So, you just bought an iPad and want to begin to introduce your children to technology. How do you begin? You want something educational, but what are the best apps for education? As with the development of all skills, most children follow through a developmental progression in using technology.
It is best to start slowly with a few apps to give a child a sense of competency and achievement and then increase demands. This gives them a firm ground of knowing what to expect and do in play. Too many apps split attention and may decrease overall comprehension.
Children are naturally curious, and the adage of success breeds success is definitely true for children as well as adults. Kids that know what to expect can then freely explore and experiment. So, what is that progression and how do you know your child is ready? Let Bluebee Pals help guide you along the way with these tips:
A child must be able to visually focus and attend to a task. Attention for a child is typically 1x – 2x’s their age. A two-year-old may attend 2-4 minutes per task, a three-year-old is approximately 3-6 minutes, and so on. Some attend longer and some shorter – go with your child’s cues – both verbal and nonverbal. You will be amazed at what kids can do in 2-4 minutes.
Some adaptations to help with attention are:
- Know the app before you play it with your child. A little research before you buy it will pay off in the long run. Reading the reviews on Bluebee Pals can be a start. In addition, knowing the sequence of play can better prepare you for knowing what demands will be placed on your child. Are there natural breaks if you need to pause/stop, or In-App Purchases (IAPs) that must be made before play? etc. After all, you are your child’s best advocate and first teacher. Participate and you’ll have fun too. It’s this Joint Attention that facilitates communication and social learning.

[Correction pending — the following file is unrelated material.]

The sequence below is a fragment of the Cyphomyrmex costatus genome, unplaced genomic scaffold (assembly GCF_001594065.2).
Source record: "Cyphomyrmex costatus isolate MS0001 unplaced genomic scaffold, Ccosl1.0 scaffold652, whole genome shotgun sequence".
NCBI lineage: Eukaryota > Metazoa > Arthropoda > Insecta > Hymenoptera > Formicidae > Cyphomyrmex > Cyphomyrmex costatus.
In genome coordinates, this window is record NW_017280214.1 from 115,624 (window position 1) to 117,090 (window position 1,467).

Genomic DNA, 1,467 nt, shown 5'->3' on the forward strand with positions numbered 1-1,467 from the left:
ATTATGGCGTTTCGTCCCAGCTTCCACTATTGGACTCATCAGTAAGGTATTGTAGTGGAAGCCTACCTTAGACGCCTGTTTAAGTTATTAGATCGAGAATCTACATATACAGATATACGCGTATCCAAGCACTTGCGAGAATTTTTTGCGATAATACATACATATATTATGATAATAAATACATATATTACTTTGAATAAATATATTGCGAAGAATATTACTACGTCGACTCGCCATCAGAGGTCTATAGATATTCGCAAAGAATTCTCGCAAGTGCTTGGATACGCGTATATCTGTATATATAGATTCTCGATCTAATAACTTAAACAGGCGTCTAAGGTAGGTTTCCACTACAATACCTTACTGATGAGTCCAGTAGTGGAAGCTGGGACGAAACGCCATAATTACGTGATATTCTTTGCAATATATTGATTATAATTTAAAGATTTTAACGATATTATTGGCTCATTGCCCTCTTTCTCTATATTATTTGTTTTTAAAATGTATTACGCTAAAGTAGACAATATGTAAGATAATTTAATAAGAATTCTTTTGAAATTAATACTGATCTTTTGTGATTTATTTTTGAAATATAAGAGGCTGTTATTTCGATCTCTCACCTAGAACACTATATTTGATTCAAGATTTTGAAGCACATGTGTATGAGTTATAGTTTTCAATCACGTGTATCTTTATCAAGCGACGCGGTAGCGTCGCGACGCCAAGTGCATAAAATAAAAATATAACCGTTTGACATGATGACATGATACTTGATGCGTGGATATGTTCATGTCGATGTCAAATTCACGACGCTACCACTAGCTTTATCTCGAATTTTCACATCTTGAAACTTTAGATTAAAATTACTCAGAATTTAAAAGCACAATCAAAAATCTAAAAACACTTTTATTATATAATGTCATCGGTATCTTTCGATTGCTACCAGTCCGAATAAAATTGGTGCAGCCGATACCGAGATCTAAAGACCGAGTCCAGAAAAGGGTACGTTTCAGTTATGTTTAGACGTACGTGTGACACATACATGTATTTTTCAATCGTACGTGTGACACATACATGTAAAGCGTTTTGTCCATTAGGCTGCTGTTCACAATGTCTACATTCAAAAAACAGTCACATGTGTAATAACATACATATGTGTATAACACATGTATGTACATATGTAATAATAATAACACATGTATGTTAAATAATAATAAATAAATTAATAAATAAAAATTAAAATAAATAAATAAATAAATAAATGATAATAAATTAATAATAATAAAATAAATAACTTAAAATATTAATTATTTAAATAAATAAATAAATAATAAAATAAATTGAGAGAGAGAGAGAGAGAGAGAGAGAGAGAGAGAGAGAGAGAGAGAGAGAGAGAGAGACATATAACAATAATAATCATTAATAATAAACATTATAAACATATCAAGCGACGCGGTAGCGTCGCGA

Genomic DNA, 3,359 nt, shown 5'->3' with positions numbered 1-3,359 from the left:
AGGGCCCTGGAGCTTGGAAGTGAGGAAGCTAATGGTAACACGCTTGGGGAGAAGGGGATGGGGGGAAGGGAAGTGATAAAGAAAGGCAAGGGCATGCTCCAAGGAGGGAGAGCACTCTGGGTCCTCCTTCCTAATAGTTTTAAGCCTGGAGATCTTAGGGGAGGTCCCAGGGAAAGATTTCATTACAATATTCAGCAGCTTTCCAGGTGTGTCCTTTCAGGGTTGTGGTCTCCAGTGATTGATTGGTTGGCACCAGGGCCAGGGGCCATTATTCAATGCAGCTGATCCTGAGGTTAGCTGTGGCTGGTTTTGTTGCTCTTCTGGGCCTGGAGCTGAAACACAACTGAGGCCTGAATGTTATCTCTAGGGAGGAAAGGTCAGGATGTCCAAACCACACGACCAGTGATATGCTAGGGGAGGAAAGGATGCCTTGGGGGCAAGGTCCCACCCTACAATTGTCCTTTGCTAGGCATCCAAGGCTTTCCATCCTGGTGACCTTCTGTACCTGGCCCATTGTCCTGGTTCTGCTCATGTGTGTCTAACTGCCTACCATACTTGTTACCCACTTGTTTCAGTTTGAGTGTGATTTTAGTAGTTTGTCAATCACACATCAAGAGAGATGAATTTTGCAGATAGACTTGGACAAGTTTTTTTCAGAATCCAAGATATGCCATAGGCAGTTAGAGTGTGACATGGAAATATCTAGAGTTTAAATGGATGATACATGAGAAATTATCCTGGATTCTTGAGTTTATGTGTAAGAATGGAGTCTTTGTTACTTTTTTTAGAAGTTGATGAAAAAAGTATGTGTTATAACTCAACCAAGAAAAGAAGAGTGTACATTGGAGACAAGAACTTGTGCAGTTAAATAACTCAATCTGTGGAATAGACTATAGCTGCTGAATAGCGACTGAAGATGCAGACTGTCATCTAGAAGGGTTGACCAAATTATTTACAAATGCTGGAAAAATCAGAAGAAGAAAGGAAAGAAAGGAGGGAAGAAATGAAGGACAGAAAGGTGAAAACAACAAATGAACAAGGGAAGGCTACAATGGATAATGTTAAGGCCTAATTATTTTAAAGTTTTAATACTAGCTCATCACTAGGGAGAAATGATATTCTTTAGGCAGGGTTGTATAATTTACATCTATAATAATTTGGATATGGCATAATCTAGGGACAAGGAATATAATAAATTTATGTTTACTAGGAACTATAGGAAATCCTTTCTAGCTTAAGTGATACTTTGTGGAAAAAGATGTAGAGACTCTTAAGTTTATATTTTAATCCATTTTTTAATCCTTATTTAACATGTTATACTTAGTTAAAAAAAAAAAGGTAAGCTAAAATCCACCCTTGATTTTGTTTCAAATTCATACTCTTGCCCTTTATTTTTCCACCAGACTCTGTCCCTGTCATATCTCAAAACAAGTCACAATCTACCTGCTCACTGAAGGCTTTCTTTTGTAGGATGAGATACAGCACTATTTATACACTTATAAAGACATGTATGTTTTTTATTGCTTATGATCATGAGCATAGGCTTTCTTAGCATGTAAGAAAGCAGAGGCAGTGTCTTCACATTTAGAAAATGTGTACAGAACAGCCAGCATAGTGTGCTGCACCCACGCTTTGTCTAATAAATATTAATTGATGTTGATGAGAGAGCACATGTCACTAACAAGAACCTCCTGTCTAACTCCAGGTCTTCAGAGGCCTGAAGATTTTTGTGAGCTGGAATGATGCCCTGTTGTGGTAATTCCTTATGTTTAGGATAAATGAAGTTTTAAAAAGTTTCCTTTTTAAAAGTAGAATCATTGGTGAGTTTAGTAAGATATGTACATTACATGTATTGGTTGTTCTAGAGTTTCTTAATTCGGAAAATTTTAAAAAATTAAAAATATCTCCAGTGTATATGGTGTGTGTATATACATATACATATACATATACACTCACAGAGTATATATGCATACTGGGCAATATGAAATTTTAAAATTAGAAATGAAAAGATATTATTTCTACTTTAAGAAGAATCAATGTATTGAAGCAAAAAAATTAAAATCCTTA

- Starting with preferred play patterns such as music or listening to a very short book, try something known. Bluebee loves to sing and read books. Many books come in a digital version, and it is great to capitalize initially on known books. Using Bluebee helps all to relax and enjoy what they are doing. And in a flash – if you need to get up and move, Bluebee is always ready for a dance!
- Keep distractions at a minimum do not have the TV on in the background or talk to others while you are playing. Pop up tents or blanket tents are an ideal place to explore new things.
- Read or play together while positioned on your belly. This position helps decrease distractions and places a child physically to visually focus in a downward plane. It also develops core musculature in the process!
Respect the developmental level of your child. We all want our kids to have the best and to promote their progress, but by playing something that is out of reach in terms of that child’s ability to comprehend the content may result in tears and frustration. Ask is my child even interested? Many times, a child may throw or hit a tablet because the demands are too difficult. It’s better to back-off then trying to push through it. Try starting with basic apps that represent familiar play schemes such as musical apps or simple drawing apps.
Many beginner apps have irresistible invitations for play and are loads of fun. Some of your first go to apps may include:
Day and Night Studios – Peekaboo Series. (Peekaboo Barn and Peekaboo Sesame Street are favorites)
Duck Duck Moose – The Wheels on the Bus or Musical Me
L’Escapadou – Drawing with Stars
Oceanhouse Media – for storybooks and learning vocabulary
Sago Mini – Sound Box and/or Music Box
Jo Booth – Occupational Therapy and Educational App Reviews
Jo Booth is a working Occupational Therapist who enjoys using Bluebee in her Classrooms. Jo Booth has been an Occupational Therapist for over 35 years, and currently practices at EasterSeals of SEPA, Montgomery County Division mainly focusing in Early Intervention.
Wonderful information I will definitely use
Thank you for this article and the bluebees is a great way to introduce technology in a playful gravitating way to children.